Millennium 2000: Y2K Computer ReportAired January 3, 2000 - 7:05 a.m. ET
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COLLEEN MCEDWARDS, CNN ANCHOR: In Colonie, New York, a video store customer was hit with a $91,000 fee for returning a movie 100 years late. Well, that is one of the few Y2K computer glitches reported so far, and most of them have seemed minor.
Kathleen Koch at the national Y2K center in Washington -- Kathleen.
KATHLEEN KOCH, CNN CORRESPONDENT: Well, Colleen, as you said, so far there have really been only Y2K blips -- things that were so small that they wouldn't even be noticed on a normal day. In Hong Kong, for example, breathalyzers wouldn't work when the date of birth of the person being tested was entered.
And in China, a man ironically writing a series of stories about the millennium bug lost much of his work when his computer crashed and his files were destroyed during the rollover to 2000.
It has been astonishingly quiet, but the president's Y2K adviser maintains still that the $200 billion spent vaccinating the world against the Y2K bug was money well spent.
Today, though, is the real test as to whether or not the world is safe from the Y2K bug. Businesses will be going back to work, switching on their computers, and that's when we'll know whether or not a Y2K bug is lying latent.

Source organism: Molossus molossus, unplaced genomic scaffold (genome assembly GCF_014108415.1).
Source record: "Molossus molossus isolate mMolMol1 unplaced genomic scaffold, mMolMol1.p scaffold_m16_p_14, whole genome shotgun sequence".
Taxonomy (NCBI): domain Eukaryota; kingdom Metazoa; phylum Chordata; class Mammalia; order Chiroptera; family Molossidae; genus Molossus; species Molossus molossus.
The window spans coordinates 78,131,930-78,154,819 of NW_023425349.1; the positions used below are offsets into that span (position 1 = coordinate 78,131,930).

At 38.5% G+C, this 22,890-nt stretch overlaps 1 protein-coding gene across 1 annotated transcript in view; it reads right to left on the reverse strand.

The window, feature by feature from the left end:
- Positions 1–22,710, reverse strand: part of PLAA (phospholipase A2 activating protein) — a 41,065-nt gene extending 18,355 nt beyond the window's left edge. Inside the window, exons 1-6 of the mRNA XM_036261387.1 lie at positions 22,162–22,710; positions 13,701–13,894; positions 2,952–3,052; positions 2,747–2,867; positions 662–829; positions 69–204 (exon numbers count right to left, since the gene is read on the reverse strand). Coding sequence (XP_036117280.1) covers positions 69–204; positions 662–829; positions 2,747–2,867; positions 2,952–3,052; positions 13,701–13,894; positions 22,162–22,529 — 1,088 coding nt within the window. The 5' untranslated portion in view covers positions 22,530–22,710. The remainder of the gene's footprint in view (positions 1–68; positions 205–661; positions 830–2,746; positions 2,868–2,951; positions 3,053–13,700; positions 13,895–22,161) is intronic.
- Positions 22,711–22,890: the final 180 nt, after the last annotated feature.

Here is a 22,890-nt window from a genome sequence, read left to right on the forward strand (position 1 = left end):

Now, a number of auto makers put their companies through sort of a Y2K road test on Sunday. General Motors, DaimlerChrysler, Ford Motor Company all report that their parts and assembly plaths (ph) are up and running flawlessly.
Schools and small businesses are another issue. Many of them are said not to be Y2K ready, so they're going to be watching very closely here from the Y2K center, but they're very optimistic, and they say that, if things go well, they could be powering down their 24-hour operations early -- perhaps as soon as tomorrow. They had been planning on going around the clock through Friday.
Reporting live from the information coordination center, I'm Kathleen Koch. Back to you.
LEON HARRIS, CNN ANCHOR: All right. Thanks, Kathleen.
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